The “F” Word: The Truth About Fat

The “F” Word: The Truth About Fat
May 16, 2014 0 Comments

By Betty Murray

A focus on the word “fat” may actually lead to obesity, especially in young girls.

In a long-term study, psychology researchers at UCLA found that young girls who were labeled as “fat” by 10 years of age were more likely to become obese as a teenager.

The study, which was published in late April, measured the heights and weights of more than 2,300 girls at age 10 and again when they were 19. Fifty-eight percent of the girls said they had been told they were too fat by the time they were 10 years old; by the time these girls reached age 19, they were 1.66 times more likely to be obese.

Based on the outcome of this study, parents and caregivers should focus less on warning kids that they are becoming too “fat” and focus instead on setting a positive example of a healthy lifestyle. After all, a majority about what kids learn about nutrition and exercise is learned at home and only supplemented by educational and extracurricular programs.

Teaching kids to be healthy

Teaching your kids to be healthy is a two-fold process. First, teach them the foods they should eat to maintain proper nutrition. Instill healthy eating habits in your kids by teaching them to make healthy choices and guide those choices by making healthy foods easily accessible to your kids, and not keeping junk food and other unhealthy foods around the house. Additionally, take your children to the grocery store with you, teaching them to shop for healthy foods.

Train your children to live an active life by encouraging them to participate in school or community sports clubs. Make a habit of taking the family to the gym a few times each week. Go on bike rides, hikes or walks around the neighborhood as a family. If your children observe you sitting in front of the TV all evening, they are likely to pick up those same habits.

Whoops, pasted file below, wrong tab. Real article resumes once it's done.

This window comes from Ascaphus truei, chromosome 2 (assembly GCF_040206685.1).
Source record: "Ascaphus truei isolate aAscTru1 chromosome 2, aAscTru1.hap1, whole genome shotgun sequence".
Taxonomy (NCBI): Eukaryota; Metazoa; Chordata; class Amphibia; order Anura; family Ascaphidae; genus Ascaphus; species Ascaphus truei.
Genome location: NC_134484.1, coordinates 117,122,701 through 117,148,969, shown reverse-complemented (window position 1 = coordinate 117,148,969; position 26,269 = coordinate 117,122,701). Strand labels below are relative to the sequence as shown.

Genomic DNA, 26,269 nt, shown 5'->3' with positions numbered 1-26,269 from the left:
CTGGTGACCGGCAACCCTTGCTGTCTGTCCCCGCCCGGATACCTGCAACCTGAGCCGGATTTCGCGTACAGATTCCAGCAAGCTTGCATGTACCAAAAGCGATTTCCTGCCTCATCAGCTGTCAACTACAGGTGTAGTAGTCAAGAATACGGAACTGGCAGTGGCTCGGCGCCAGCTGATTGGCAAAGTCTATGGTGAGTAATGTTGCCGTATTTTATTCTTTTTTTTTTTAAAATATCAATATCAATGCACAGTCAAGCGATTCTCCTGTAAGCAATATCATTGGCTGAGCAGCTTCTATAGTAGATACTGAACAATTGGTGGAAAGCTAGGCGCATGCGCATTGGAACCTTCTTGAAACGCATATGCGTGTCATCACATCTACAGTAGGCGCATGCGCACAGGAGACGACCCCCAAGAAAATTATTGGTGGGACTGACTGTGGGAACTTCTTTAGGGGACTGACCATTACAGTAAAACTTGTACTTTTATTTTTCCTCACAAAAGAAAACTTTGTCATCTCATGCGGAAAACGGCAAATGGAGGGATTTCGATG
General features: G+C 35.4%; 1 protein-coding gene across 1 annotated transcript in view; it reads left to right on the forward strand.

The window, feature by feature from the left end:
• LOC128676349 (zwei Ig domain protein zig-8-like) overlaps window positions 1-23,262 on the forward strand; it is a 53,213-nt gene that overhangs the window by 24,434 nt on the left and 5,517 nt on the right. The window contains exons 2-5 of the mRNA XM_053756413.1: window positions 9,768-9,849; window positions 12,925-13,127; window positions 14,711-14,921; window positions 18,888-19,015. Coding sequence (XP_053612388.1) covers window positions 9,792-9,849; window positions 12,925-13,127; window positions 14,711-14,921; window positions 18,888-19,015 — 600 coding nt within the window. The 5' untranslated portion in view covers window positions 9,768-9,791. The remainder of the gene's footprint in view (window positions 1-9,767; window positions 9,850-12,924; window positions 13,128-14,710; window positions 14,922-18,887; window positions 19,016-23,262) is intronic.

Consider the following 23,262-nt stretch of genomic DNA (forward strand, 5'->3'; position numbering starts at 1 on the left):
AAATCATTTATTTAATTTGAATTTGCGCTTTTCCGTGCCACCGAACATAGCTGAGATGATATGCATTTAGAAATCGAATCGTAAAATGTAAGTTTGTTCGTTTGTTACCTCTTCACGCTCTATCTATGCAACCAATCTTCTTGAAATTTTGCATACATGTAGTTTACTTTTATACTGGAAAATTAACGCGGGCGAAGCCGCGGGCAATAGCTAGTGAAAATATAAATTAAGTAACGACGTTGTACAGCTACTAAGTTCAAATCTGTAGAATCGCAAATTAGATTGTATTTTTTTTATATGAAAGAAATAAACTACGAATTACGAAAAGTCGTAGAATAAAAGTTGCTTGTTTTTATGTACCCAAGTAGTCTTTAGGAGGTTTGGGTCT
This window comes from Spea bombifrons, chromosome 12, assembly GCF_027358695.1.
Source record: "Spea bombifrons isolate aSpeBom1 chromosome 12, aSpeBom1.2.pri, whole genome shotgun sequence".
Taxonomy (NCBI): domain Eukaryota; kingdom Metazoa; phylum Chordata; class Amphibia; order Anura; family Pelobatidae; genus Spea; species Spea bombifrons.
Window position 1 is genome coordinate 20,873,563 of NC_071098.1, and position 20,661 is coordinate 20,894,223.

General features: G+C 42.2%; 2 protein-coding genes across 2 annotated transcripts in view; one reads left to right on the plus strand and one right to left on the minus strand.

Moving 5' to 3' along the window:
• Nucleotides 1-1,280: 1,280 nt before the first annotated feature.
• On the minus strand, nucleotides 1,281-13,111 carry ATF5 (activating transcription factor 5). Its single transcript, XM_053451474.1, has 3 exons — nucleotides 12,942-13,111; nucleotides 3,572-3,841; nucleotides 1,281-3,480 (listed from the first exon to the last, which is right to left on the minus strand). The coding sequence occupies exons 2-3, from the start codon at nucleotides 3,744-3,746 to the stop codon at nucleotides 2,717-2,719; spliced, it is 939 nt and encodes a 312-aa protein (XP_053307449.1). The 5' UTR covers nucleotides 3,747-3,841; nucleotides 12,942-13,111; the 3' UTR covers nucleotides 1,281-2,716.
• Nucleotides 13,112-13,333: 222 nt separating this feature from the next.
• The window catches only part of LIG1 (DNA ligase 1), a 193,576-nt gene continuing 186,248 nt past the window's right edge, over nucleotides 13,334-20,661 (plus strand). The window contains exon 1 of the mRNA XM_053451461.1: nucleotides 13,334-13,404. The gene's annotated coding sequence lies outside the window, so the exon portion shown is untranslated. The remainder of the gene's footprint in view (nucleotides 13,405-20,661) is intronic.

Making family dinners a priority can also have a positive impact on your child’s overall health. Though they may not realize it, the simple act of conversation during dinner enforces eating slowly, rather than racing through dinner. When we eat fast, we are more likely to eat more as it takes time for the body to digest food. Drinking water with dinner is another way to encourage your kids to eat smaller portions, as water helps us feel more full. Additionally, family dinners are an important time to give your child undivided attention and build relationships within the family.

If you notice your children gaining weight, rather than focusing on the weight gain, set a positive example of healthy eating and the importance of exercise.

Betty Murray, CN, HHC, RYT is a Certified Nutritionist & Holistic Health Counselor, founder of the Dallas-based integrative medical center, Wellness and founder of the Metabolic Blueprint wellness program. Betty’s nutrition counseling practice specializes in metabolic and digestive disorders and weight loss resistance. A master of the biochemistry of the body, Betty teaches her clients how to utilize nutritional interventions to improve their health. Betty is a member of the Institute of Functional Medicine and the National Association of Nutrition Professionals.